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Pharmaceutical Industry review/Фармацевтична галузь, 2023, #3 (96) June

Effect of reducing talc concentration in enteric coatings


The enteric coating was developed in the 1940s to act as a barrier for drug protection with low acidic stability from degradation by gastric acid or to protect gastric mucosa from irritating drugs. Moreover, it allows to deliver drugs optimally absorbed in the small intestine in a most concentrated form in this specific region of the digestive tract.

Based on hypromellose, acetyl and succinoyl groups are introduced to the hydroxyl groups of the backbone and different pH openings are obtained by variating their amount.[1] Hypromellose acetate succinate (HPMCAS) was developed by Shin-Etsu in 1980s as an enteric coating polymer under the brand name Shin-Etsu AQOAT® and firstly approved in Japan in 1987.[2]

HPMCAS is commonly used in oral pharmaceutical formulations as a film coating, as well as an enteric coating material for tablets or granules. It acts as a solubility enhancing agent via amorphous solid dispersion. Hypromellose acetate succinate is insoluble in gastric fluid, but will swell and dissolve rapidly in the upper intestine. [3]

Talc is widely used in oral solid dosage formulations as a glidant, lubricant and diluent, as a dissolution retardant in the development of controlled-release products or as an adsorbant.[4] It is also commonly used as antiadhesive in enteric coating formulations including the different dissolution method for Shin-Etsu AQOAT®.

In this particular study we will investigate the impact of Talc in enteric coating formulations using Shin-Etsu AQOAT® as enteric polymer in aqueous coating dispersion.

The amount of Talc will be continuously decreased using two different grades of Talc, which are commonly used in the pharmaceutical industry with different particle sizes – Talc MS (D50~ 11µm) and Micro Ace P3 (micronized grade D50~5 µm) from Nippon Talc (Japan).

We assume that proper enteric formulations are possible using lower amount of Talc without losing any properties of the coating and avoiding nozzle clogging, especially with a bigger particle size grades of Talc in the formulation. Moreover, we assume using micronized grade will improve the formulation and show stable results compared to bigger particle size grades.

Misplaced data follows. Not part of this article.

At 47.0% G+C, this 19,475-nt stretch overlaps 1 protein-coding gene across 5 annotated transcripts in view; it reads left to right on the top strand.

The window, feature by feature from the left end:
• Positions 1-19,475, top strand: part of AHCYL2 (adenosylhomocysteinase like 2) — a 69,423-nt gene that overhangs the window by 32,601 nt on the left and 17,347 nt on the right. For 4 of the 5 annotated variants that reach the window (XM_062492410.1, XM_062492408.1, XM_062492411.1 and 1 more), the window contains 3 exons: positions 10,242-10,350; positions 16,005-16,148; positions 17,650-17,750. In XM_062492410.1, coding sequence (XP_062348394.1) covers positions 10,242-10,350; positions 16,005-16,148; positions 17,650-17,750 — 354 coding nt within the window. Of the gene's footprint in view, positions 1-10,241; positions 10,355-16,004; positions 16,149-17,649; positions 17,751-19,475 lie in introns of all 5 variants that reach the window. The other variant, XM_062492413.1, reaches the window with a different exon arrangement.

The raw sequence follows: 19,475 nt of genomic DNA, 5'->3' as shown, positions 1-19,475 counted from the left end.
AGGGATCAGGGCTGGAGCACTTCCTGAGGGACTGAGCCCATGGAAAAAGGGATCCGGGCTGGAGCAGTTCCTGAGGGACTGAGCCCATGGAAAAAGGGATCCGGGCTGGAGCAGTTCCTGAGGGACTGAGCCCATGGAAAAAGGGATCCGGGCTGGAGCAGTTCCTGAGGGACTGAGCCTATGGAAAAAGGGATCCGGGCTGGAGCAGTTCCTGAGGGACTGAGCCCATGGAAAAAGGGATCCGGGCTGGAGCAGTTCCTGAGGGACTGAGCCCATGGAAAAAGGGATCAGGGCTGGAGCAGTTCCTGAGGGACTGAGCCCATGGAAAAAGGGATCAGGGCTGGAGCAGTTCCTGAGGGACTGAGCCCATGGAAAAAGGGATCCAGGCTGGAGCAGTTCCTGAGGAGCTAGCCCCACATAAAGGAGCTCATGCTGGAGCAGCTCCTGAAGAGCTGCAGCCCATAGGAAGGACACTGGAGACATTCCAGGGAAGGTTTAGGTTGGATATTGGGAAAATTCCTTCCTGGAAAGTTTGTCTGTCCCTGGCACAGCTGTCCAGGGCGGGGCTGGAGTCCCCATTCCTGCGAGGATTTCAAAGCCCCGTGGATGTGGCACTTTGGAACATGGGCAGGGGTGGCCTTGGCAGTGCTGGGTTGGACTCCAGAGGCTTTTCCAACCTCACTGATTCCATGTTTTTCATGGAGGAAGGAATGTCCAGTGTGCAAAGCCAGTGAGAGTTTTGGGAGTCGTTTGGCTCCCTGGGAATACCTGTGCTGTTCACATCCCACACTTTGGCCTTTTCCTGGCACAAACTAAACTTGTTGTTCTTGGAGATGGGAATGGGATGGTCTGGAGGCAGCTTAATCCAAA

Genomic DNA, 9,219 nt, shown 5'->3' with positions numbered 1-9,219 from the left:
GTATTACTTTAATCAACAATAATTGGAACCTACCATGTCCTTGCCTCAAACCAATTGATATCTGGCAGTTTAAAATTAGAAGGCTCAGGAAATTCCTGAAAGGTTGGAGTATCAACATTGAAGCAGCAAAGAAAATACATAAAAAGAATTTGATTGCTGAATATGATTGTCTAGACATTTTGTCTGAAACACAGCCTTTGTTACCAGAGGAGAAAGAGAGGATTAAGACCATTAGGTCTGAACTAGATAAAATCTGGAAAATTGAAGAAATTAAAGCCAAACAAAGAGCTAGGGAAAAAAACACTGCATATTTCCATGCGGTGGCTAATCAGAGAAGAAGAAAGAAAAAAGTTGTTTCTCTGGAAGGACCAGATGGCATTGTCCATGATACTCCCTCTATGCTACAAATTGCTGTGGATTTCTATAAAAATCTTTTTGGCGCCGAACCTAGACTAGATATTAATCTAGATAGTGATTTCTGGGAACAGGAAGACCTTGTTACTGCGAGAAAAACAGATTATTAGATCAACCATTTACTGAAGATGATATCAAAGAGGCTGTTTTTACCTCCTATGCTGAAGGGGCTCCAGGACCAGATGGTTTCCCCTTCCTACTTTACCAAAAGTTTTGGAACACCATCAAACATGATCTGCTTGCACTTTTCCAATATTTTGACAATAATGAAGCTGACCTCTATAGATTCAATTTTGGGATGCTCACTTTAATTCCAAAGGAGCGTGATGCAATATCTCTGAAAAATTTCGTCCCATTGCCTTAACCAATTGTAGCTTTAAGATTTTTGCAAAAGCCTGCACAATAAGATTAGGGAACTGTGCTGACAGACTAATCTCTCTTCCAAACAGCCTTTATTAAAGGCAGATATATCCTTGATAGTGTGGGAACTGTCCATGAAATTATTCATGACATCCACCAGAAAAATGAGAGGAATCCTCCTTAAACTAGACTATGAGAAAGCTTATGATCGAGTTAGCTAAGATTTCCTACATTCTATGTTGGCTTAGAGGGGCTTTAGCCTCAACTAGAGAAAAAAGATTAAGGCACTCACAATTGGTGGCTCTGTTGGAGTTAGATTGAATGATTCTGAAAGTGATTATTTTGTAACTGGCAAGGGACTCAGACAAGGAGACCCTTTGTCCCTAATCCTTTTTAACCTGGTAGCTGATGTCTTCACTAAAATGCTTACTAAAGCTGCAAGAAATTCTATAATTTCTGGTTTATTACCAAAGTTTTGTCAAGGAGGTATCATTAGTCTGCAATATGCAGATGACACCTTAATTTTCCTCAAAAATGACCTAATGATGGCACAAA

Materials and Methods:


The materials used in this study are listed below: Aqoat AS-MF (Shin Etsu Chemical, Tokyo, Japan), Talc Micro ACE P3 (Nippon Talc, Osaka, Japan), Talc MS (Nippon Talc, Osaka, Japan), Sodium Dodecyl Sulfate (Merck, Darmstadt, Germany), Ammonia 20,5% (Avantor, Gliwice, Poland), Citrofol AI – TEC (Jungbunzlauer, Basel, Switzerland), HarkePlus Tab (Harke Pharma, Muelheim a. d. R., Germany), Ligamed MF-3-V Magnesium stearate (Peter Greven, Bad Munstereifel, Germany), purified water.

Equipment and conditions:

The equipment and tableting conditions were set as follows: Erweka RTP D8 rotary tablet press (Erweka, Langen, Germany), Ø 9 mm round, spherical r = 11 punches; Drum Coater Farma-Tech D-300 (Farma-Tech, Kutno, Poland); IKA RW 20.n (Ika Labortechnik, Staufen, Germany), equipped with stainless steel propeller stirrer; Phenom Pro Scanning Electron Microscope (Phenom World, Eindhoven, Netherlands) - detection: BSD, 10-15 kV accelerating voltage, Keyence VHX-7000 digital microscope (Keyence, Osaka, Japan), Testo 830-T4 Infrared thermometer (Testo, Pruszków, Poland). Conditions: Precompression: 350 N, Main compression: 15 kN, Rotor speed: 40 rpm. Composition of placebo tablets: 99.5% HarkePlus Tab, 0.5% Magnesium Stearate.

Preparation of coating mixtures and coating conditions:

The coating compositions were partially neutralized, where 20% of acid groups are neutralized. This method allows partial polymer dissolution and higher HPMCAS load.

All the mixtures were prepared according to the following procedure: i) Amount of needed water was added into beaker, ii) SLS was added to the stirred water, stirred for 5 min until dissolved, avoiding formation of foam, iii) Aqoat AS-MF was added and stirred fast for 10 min, iv) Ammonia solution was added and stirred for 5 min at normal speed (Ammonia amount is necessary calculated from succinoyl content of HPMCAS), v) Required talc grade was added and stirred fast for 10 min (note: no “ultra turrax” used for better visualization of differences between the talc grades), vi) TEC was added and stirred for 5 min at normal speed.